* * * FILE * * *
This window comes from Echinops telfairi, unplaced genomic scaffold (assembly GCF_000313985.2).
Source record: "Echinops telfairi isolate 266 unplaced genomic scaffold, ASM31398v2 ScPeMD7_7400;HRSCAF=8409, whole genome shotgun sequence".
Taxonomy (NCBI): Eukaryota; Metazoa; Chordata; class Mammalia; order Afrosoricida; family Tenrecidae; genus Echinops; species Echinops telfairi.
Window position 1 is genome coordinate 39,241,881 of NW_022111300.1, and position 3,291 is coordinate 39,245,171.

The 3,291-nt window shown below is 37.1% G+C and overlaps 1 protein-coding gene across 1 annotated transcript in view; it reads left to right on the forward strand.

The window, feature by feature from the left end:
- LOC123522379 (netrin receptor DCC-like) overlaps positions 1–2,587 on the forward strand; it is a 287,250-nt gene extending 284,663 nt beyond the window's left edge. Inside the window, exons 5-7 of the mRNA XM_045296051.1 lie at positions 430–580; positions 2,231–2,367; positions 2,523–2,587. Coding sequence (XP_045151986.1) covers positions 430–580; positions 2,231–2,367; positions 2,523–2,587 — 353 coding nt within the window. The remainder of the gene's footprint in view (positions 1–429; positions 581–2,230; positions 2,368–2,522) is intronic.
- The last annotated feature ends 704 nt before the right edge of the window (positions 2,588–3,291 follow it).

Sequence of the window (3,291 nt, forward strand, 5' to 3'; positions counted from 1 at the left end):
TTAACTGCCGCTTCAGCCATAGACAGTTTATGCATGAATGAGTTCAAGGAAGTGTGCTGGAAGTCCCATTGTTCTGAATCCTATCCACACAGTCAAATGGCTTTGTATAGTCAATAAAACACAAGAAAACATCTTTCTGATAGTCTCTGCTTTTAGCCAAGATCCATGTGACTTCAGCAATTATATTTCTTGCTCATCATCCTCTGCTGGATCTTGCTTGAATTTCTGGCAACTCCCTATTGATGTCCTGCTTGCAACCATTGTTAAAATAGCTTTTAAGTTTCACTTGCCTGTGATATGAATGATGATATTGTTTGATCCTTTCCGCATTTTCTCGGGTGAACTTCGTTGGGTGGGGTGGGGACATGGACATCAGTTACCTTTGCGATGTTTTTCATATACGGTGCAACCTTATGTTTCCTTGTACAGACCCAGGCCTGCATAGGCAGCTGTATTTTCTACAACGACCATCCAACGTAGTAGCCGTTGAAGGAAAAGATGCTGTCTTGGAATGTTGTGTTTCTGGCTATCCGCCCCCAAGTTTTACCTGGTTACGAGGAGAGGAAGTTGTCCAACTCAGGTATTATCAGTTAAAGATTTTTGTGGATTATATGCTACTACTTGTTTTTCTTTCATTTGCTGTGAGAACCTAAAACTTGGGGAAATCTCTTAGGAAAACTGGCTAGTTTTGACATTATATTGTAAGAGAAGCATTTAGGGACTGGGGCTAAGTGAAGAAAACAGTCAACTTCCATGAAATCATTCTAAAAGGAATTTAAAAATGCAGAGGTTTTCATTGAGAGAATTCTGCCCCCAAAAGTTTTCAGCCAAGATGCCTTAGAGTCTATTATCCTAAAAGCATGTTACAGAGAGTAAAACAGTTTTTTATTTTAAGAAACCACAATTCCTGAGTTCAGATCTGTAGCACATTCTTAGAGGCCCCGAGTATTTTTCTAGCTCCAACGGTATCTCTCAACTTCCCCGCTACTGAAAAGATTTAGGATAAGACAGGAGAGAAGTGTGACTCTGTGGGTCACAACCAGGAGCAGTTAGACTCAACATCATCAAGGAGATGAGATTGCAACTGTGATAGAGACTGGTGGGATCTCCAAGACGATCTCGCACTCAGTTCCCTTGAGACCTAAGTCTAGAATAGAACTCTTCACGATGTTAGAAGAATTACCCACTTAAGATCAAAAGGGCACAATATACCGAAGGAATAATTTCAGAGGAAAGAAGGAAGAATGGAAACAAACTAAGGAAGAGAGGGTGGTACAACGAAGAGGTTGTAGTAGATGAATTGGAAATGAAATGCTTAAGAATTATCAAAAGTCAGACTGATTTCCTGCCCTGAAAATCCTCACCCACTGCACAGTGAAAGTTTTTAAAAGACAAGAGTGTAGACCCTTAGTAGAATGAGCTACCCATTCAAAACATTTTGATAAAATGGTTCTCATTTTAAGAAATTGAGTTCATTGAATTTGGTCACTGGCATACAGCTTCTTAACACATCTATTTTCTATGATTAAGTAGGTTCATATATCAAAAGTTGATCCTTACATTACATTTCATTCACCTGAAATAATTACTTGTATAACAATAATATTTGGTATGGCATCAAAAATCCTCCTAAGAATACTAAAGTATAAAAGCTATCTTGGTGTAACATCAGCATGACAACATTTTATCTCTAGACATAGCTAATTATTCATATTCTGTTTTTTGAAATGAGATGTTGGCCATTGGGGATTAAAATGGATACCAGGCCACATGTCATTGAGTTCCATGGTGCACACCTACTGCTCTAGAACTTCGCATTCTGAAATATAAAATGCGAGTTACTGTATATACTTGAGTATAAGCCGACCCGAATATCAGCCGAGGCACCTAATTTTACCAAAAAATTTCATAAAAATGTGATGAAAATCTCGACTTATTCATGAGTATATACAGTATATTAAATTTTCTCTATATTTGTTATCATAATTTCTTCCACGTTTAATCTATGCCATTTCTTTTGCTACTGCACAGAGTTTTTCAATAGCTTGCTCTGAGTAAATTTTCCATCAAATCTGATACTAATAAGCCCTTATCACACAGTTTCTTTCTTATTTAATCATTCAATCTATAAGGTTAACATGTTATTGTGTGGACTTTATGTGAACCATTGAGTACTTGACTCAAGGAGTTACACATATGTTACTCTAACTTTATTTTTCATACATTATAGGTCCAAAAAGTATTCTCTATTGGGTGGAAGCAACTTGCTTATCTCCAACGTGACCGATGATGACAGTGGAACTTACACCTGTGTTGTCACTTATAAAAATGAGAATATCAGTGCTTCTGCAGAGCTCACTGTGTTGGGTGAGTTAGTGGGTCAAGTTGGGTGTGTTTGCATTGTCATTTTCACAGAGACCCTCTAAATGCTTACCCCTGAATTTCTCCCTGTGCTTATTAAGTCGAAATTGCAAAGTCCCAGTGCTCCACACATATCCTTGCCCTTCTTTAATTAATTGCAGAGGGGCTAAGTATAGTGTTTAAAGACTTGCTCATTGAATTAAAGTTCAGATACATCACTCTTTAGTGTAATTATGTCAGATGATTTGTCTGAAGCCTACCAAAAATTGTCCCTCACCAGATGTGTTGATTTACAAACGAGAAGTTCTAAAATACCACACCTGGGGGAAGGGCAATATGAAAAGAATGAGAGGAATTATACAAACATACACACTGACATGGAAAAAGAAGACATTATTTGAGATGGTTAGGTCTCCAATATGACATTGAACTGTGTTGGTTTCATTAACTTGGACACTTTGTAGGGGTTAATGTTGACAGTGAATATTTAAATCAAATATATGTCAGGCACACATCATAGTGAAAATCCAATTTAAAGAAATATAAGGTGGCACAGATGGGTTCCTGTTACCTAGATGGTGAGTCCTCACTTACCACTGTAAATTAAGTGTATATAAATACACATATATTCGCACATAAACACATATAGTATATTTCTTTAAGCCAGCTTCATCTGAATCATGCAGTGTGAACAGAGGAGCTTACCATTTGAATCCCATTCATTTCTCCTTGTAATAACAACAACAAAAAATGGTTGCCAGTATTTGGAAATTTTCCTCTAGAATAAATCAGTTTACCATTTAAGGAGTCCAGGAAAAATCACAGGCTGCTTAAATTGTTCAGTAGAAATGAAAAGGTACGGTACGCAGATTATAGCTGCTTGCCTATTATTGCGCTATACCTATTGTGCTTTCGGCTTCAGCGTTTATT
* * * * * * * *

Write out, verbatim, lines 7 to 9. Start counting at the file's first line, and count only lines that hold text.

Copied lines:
- LOC123522379 (netrin receptor DCC-like) overlaps positions 1–2,587 on the forward strand; it is a 287,250-nt gene extending 284,663 nt beyond the window's left edge. Inside the window, exons 5-7 of the mRNA XM_045296051.1 lie at positions 430–580; positions 2,231–2,367; positions 2,523–2,587. Coding sequence (XP_045151986.1) covers positions 430–580; positions 2,231–2,367; positions 2,523–2,587 — 353 coding nt within the window. The remainder of the gene's footprint in view (positions 1–429; positions 581–2,230; positions 2,368–2,522) is intronic.
- The last annotated feature ends 704 nt before the right edge of the window (positions 2,588–3,291 follow it).

Sequence of the window (3,291 nt, forward strand, 5' to 3'; positions counted from 1 at the left end):